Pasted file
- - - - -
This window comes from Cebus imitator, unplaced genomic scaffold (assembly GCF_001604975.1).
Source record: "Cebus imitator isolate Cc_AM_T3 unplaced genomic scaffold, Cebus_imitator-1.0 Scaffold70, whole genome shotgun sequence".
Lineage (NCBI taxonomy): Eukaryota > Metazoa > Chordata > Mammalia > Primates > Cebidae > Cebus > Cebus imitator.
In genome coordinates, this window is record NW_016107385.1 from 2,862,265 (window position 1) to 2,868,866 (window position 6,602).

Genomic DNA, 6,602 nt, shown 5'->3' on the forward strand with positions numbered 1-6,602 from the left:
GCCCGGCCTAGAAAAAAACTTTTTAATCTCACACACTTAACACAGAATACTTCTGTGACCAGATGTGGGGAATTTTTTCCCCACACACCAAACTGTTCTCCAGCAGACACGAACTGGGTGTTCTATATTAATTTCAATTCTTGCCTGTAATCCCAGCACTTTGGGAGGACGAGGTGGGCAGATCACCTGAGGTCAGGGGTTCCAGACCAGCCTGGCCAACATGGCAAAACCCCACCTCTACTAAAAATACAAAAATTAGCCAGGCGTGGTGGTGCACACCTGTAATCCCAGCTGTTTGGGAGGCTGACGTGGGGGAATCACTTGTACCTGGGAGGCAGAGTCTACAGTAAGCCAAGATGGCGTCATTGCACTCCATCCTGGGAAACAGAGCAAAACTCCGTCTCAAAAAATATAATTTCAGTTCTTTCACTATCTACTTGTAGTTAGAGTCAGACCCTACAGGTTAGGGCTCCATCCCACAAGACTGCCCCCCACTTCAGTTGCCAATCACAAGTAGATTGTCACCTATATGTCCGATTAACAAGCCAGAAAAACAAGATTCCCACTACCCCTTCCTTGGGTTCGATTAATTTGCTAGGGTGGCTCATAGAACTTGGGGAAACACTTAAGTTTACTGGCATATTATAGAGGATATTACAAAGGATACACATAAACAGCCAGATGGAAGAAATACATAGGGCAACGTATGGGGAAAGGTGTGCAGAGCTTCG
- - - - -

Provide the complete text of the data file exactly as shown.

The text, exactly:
This window comes from Cebus imitator, unplaced genomic scaffold (assembly GCF_001604975.1).
Source record: "Cebus imitator isolate Cc_AM_T3 unplaced genomic scaffold, Cebus_imitator-1.0 Scaffold70, whole genome shotgun sequence".
Lineage (NCBI taxonomy): Eukaryota > Metazoa > Chordata > Mammalia > Primates > Cebidae > Cebus > Cebus imitator.
In genome coordinates, this window is record NW_016107385.1 from 2,862,265 (window position 1) to 2,868,866 (window position 6,602).

Genomic DNA, 6,602 nt, shown 5'->3' on the forward strand with positions numbered 1-6,602 from the left:
GCCCGGCCTAGAAAAAAACTTTTTAATCTCACACACTTAACACAGAATACTTCTGTGACCAGATGTGGGGAATTTTTTCCCCACACACCAAACTGTTCTCCAGCAGACACGAACTGGGTGTTCTATATTAATTTCAATTCTTGCCTGTAATCCCAGCACTTTGGGAGGACGAGGTGGGCAGATCACCTGAGGTCAGGGGTTCCAGACCAGCCTGGCCAACATGGCAAAACCCCACCTCTACTAAAAATACAAAAATTAGCCAGGCGTGGTGGTGCACACCTGTAATCCCAGCTGTTTGGGAGGCTGACGTGGGGGAATCACTTGTACCTGGGAGGCAGAGTCTACAGTAAGCCAAGATGGCGTCATTGCACTCCATCCTGGGAAACAGAGCAAAACTCCGTCTCAAAAAATATAATTTCAGTTCTTTCACTATCTACTTGTAGTTAGAGTCAGACCCTACAGGTTAGGGCTCCATCCCACAAGACTGCCCCCCACTTCAGTTGCCAATCACAAGTAGATTGTCACCTATATGTCCGATTAACAAGCCAGAAAAACAAGATTCCCACTACCCCTTCCTTGGGTTCGATTAATTTGCTAGGGTGGCTCATAGAACTTGGGGAAACACTTAAGTTTACTGGCATATTATAGAGGATATTACAAAGGATACACATAAACAGCCAGATGGAAGAAATACATAGGGCAACGTATGGGGAAAGGTGTGCAGAGCTTCG